4 Tips to Tackle Your Social Media Takeover

Putting an outsider in the driver’s seat can be a fun, engaging digital strategy. Here’s how to do it for your next gathering

There’s no question that a strong social media campaign can boost your big event—from creating early buzz to sustaining the momentum long after guests have gone home. But would you feel comfortable giving that control to someone else for a day or so?

Known as social media takeovers, these short-term handoffs allow a “guest star” to show off his or her creativity, enthusiasm and personal brand. They’re growing in popularity: Celebrities such as Pharrell Williams and Mandy Moore have led recent takeovers for brands and related events. But it’s also an increasingly common tactic for universities, nonprofits and cultural institutions that might rely on less familiar collaborators to take the helm of one or more social channels. 

Regardless of size or scope, these efforts take planning and some oversight to ensure they go off without a hitch (or glitch). Consider these steps when crafting your takeover:

1. Find your influencer.

Discuss in advance who could feasibly “take over” your event’s social media platforms. Perhaps a well-known keynote speaker already scheduled to attend? A company mascot or brand spokesperson? Maybe a young, plugged-in employee with a fresh perspective is right for the job. In this case, personality and fit are key considerations.

Evaluate the strengths of different individuals by looking at their digital (and real-life) profiles to see who aligns best with the goals and tone of your meeting. Review a person’s online reach—via follower count and engagements such as likes, comments and retweets—as well as their writing style and on-camera personality. 

2. Offer clear (but not rigid) parameters.

Determine which channels your guest host can access as well as the length of time and frequency this person will be expected to contribute. Do you want spontaneous live tweets or a curated Instagram Story? A behind-the-scenes blog post or a Facebook Live video in the center of the action? Your needs and capacity can guide the approach.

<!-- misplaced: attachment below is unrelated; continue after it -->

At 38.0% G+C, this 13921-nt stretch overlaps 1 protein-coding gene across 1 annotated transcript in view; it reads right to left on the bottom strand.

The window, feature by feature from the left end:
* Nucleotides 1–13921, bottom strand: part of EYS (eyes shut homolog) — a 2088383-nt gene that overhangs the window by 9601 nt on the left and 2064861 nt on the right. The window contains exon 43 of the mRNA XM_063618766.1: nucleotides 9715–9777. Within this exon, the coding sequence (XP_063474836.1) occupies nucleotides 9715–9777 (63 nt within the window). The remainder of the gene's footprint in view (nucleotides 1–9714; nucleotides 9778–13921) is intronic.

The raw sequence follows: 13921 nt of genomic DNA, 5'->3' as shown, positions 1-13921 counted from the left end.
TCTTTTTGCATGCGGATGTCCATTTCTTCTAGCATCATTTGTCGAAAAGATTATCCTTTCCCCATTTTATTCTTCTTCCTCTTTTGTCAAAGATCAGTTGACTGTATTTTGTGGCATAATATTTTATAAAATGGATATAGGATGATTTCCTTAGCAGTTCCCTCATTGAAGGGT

Consider your approval process, too. That means deciding whether a guest will be given account passwords (be sure to change them afterward) or a social media manager will be reviewing and posting content. More important: Provide a clear list of editorial do’s and don’ts for your takeover guests to keep in mind when sharing their perspective.  

3. Set target objectives. 

Although goals can evolve as the takeover approaches, it’s important to map out some basic things you’d like the effort to accomplish. These may include growing social media audiences and related interactions, driving website traffic and, in the case of meetings, getting more registrations or turnout for a particular seminar or workshop.

Make sure your takeover host is aware of those goals, which may affect how he or she produces content. Likewise, those materials can have an extended shelf life: Depending on your needs, guest contributions might be repurposed for future social media pages, company newsletters or materials promoting current or future projects. 

4. Promote the partnership.

Don’t wait until the event has begun to spread the word. Find out if your takeover guest is willing to spread the word a few days in advance. That’s key if you’re looking to boost attendance or social media engagements as the meeting or event is still in progress. It’s also a great way to draw more outside followers to your brand or gathering.

And while any good meeting has a designated hashtag, consider adding a second to commemorate the actual takeover. If the partnership was a success, cultivate those ties going forward. Having eager influencers in your corner is always a good thing—especially when it comes to championing your next big idea or annual meetup.